Two national reports on house prices this week make for confusing reading for people in Donegal, as they seem to contradict each other.
According to myhome.ie, the average price of a 3 bedroom semi-detached house in Donegal fell by just 0.74% in the last quarter, to €135,000. This is down 35.71% from peak prices which were seen in the last quarter of 2006. The average price of a 4 bedroom semi in Donegal was €150,000, the same as it was in the previous quarter.
In this light, it appears that Donegal has not fared as badly as the rest of the country, where the average national asking price has fallen 49% from the peak. Going by this analysis, Dublin has fared even worse, with prices down 56% over the same period.
However, a report from Daft.ie paints a different picture. They record a fall in the average asking price for a house in Donegal of 8.2% in the last quarter, although the average price of €139,000 is broadly the same as myhome.ie’s €135,000.
So what are we to make of it all?
Industry sources closer to home indicate that we should take these reports with a grain of salt and not be too optimistic.
One expert, who did not want to be named said: “Both of these reports are based on asking prices, not actual sales prices, and this gives a distorted picture.”
This view is backed up by Paul O’Sullivan of Donegal Lettings and Dermot Rainey of Sherry Fitzgerald Rainey.
Paul says: “The reports might lead you to think that the situation with house prices has stablised and that we can expect things to pick up soon but that is not the case in Donegal.
“With mortgages so difficult, if not impossible to obtain, we’re still very reliant in Donegal on cash buyers from the North and they’re holding out because they are nervous about the Euro.”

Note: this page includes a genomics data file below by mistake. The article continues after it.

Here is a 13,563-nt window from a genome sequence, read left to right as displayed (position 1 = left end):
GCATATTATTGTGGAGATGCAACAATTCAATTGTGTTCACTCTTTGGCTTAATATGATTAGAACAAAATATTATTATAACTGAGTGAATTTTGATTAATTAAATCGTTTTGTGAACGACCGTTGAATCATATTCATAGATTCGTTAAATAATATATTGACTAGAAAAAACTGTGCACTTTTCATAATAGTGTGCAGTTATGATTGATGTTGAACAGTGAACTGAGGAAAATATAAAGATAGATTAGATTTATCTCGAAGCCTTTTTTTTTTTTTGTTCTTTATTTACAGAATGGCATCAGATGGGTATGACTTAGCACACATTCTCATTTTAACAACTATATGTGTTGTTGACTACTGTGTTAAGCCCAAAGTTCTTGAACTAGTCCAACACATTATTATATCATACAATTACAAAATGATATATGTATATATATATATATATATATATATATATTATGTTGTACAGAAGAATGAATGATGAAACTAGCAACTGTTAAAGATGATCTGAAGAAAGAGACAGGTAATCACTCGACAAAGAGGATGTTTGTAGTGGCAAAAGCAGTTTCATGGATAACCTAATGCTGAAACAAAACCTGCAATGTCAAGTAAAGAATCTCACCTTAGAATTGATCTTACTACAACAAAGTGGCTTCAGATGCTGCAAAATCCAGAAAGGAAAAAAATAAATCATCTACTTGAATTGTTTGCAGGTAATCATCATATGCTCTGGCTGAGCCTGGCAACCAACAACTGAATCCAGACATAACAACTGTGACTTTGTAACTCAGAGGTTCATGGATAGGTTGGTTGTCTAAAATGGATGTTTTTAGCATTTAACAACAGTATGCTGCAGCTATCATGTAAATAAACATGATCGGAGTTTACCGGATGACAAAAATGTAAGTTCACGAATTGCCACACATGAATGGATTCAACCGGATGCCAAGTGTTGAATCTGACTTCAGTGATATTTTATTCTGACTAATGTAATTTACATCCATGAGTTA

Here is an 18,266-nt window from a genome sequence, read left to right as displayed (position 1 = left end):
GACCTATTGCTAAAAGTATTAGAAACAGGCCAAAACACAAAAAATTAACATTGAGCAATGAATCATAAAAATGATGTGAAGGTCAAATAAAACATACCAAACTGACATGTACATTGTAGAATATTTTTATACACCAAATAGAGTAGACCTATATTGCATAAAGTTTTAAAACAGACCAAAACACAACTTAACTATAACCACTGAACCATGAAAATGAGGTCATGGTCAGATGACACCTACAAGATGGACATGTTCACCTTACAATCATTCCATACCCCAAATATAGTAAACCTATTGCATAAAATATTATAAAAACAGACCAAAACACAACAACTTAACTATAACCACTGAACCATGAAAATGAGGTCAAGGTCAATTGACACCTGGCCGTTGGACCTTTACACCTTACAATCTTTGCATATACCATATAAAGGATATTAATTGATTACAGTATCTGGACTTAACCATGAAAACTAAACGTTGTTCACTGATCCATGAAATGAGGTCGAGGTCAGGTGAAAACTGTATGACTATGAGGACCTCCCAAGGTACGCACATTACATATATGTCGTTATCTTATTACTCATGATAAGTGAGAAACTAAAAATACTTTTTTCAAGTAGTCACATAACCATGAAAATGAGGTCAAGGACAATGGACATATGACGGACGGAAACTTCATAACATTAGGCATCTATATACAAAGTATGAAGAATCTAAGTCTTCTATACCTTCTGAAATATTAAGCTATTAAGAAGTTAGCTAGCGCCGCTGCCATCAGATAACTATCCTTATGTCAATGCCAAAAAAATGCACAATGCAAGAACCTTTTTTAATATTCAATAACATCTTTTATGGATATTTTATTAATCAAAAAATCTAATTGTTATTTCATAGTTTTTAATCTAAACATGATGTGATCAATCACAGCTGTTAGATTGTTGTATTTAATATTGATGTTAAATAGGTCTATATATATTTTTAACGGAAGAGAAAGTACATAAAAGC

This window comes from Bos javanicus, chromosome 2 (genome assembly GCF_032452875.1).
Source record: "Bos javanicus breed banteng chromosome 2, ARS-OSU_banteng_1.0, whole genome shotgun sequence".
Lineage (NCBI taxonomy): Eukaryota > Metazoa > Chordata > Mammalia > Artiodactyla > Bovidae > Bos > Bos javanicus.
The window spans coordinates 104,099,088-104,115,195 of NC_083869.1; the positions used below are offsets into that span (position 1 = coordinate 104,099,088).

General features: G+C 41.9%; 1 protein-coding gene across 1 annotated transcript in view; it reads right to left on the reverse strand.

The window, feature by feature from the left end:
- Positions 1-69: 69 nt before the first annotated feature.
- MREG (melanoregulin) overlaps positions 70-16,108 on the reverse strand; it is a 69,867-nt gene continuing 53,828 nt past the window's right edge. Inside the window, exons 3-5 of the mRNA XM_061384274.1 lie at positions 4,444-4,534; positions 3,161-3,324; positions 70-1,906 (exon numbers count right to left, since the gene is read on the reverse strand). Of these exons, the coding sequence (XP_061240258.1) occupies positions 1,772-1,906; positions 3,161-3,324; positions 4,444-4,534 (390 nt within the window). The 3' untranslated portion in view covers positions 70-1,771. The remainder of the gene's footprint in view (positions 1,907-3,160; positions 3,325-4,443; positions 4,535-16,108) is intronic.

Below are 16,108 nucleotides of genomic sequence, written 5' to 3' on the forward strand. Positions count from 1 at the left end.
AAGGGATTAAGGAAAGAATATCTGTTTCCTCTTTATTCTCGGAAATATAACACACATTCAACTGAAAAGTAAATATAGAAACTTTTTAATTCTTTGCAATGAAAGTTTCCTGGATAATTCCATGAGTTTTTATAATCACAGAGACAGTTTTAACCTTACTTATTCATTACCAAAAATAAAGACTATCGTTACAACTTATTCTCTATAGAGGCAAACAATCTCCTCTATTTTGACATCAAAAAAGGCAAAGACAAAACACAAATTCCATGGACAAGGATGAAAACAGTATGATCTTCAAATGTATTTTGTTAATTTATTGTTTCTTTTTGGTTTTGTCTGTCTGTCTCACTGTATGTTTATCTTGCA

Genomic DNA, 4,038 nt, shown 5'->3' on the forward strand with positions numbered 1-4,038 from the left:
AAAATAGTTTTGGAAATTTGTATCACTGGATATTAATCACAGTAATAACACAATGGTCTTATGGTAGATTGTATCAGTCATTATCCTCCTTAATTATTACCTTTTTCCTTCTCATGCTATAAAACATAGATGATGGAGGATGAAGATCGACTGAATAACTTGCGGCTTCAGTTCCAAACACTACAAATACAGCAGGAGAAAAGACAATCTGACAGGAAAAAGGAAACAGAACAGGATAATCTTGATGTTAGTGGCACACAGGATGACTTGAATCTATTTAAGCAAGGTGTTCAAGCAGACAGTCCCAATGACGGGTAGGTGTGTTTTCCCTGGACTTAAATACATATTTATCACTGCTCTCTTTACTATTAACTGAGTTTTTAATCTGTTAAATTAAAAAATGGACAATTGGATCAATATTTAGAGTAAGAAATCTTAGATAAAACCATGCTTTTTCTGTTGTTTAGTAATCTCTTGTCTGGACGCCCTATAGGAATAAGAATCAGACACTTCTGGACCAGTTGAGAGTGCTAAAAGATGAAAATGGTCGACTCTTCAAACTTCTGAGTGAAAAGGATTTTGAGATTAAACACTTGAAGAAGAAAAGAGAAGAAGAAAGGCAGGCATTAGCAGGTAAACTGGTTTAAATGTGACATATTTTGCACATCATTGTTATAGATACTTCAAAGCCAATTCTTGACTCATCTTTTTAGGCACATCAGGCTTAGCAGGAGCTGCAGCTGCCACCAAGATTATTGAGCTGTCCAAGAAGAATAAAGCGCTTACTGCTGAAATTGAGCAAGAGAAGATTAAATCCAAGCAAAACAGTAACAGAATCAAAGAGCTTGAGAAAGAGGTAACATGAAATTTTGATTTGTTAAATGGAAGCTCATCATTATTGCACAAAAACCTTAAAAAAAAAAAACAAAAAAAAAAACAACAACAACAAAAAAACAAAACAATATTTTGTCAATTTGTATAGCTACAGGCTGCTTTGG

Dermot adds: “So few people here can source a mortgage, or have confidence enough in the market to look for a mortgage, that we can’t expect an upturn any time soon.
“If you look at what houses are actually selling for in Donegal now, you’ll find that the average price for a 3 bedroom semi is €75-80,000 and around €80-85,000 for a four bedroom semi.
“What we’re finding is that when houses are priced at levels that reflect the current market conditions, buyers will come out.”
Ronan Lyons from Daft.ie agrees with this assessment.
“We’re only starting to see prices stablising in Dublin now. I believe that trend will spread to the rest of the big cities and then radiate outwards. Also, Ulster and Connaught face more difficult trading conditions than Munster and Leinster.
“In Donegal, there is an over supply of properties and demand is weak. This is putting pressure on owners to cut their prices and this is not likely to change as long as credit remains difficult to obtain.”